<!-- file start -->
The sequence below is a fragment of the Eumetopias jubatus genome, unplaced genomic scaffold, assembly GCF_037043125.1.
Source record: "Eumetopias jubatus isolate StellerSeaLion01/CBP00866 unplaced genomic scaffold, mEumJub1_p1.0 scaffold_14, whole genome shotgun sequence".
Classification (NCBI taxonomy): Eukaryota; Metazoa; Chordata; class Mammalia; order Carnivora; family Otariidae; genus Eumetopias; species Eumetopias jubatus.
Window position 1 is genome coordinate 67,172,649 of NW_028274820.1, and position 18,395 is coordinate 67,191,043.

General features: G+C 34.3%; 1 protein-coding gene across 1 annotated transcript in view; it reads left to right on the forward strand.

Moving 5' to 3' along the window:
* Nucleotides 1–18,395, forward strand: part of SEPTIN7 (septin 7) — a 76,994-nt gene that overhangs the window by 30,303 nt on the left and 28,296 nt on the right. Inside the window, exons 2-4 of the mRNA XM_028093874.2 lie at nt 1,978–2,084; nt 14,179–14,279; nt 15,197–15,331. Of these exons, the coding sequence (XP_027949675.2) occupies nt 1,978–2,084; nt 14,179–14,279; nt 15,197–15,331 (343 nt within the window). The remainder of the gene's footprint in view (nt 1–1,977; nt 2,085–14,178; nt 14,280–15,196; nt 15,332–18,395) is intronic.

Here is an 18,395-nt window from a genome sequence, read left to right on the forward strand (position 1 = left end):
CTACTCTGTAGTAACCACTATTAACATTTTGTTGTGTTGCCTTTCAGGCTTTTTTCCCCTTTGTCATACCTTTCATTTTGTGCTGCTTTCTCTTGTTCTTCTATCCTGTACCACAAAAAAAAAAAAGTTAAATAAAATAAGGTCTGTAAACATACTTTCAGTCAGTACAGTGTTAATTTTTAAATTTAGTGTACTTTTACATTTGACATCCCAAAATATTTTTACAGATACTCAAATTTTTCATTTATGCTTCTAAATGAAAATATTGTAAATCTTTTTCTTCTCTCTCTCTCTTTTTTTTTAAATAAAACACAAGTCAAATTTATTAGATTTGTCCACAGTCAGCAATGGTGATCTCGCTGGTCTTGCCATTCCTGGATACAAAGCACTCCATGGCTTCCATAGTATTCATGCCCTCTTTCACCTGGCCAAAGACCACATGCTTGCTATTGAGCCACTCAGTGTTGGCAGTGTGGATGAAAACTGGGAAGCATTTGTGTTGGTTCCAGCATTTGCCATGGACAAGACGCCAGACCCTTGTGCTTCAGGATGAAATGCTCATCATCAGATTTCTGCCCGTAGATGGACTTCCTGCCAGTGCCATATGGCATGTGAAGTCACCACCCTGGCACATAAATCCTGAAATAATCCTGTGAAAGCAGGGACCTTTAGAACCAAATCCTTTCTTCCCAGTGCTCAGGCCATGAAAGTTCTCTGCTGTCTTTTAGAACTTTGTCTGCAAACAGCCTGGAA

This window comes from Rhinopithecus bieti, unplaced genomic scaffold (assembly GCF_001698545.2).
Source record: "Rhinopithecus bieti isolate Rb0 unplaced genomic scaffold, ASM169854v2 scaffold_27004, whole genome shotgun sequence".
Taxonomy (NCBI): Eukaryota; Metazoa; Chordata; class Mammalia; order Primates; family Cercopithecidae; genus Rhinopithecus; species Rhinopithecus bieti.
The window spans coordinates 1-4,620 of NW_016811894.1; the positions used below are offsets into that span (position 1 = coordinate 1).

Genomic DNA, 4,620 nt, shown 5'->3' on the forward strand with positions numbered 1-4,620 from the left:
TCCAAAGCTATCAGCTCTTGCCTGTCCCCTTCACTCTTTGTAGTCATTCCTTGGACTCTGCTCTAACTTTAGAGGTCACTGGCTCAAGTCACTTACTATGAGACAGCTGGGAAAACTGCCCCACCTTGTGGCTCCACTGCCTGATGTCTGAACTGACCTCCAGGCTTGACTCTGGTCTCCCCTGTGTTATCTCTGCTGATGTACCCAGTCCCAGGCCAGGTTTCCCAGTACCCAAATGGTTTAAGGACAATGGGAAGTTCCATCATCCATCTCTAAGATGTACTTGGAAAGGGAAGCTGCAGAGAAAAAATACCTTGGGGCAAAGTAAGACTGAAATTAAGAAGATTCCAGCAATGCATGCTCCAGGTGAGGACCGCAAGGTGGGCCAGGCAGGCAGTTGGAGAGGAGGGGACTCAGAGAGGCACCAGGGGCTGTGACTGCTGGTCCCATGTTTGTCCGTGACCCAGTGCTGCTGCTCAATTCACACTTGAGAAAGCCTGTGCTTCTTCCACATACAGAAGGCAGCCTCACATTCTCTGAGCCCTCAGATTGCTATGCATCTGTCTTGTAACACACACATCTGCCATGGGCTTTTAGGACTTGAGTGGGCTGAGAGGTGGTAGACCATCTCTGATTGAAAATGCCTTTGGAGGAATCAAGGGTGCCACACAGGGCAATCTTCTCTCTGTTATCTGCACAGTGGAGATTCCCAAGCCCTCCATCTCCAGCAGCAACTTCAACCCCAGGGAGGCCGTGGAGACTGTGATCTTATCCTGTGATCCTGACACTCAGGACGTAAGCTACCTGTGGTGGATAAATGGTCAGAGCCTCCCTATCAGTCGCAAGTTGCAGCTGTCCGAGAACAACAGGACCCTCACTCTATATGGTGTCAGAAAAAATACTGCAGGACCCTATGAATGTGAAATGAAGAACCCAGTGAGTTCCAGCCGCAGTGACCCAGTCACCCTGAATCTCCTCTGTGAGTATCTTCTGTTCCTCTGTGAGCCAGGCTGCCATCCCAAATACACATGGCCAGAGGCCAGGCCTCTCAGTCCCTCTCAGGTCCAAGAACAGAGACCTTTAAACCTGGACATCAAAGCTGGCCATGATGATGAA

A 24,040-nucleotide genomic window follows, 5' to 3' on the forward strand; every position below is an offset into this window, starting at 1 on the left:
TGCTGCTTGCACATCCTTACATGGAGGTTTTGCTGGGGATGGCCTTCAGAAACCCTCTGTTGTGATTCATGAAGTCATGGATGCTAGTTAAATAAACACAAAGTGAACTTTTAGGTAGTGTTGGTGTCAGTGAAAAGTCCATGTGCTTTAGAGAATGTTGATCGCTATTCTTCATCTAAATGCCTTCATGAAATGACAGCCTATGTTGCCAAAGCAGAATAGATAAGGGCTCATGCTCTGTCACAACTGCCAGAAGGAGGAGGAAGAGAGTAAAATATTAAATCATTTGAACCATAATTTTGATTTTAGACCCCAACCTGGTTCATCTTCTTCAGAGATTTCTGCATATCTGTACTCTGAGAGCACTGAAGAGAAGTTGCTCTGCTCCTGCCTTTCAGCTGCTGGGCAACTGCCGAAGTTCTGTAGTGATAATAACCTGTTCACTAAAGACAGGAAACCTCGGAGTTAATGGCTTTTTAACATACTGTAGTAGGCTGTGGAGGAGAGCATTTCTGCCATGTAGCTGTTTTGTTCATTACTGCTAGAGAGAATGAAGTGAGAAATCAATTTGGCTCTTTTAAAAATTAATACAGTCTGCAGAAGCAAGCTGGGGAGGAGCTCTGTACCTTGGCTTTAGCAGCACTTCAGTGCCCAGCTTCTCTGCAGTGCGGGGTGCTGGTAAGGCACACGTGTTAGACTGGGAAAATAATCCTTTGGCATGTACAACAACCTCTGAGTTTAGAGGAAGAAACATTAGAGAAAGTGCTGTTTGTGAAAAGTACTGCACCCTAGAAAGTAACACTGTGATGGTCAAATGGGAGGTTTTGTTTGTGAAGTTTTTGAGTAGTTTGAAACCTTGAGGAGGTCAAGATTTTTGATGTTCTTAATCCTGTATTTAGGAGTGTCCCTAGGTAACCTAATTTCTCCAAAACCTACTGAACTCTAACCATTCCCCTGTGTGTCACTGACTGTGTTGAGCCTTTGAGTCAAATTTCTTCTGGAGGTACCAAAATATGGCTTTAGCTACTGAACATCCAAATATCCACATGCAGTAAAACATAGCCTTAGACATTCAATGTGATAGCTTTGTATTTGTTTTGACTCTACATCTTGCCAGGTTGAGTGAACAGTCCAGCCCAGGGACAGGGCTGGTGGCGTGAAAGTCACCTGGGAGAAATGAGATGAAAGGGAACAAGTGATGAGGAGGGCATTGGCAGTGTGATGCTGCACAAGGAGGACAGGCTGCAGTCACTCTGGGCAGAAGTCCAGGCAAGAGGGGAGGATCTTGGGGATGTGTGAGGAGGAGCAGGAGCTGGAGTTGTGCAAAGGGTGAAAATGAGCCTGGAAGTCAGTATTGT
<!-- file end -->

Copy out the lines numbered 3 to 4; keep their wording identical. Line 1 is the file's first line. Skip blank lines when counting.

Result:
Classification (NCBI taxonomy): Eukaryota; Metazoa; Chordata; class Mammalia; order Carnivora; family Otariidae; genus Eumetopias; species Eumetopias jubatus.
Window position 1 is genome coordinate 67,172,649 of NW_028274820.1, and position 18,395 is coordinate 67,191,043.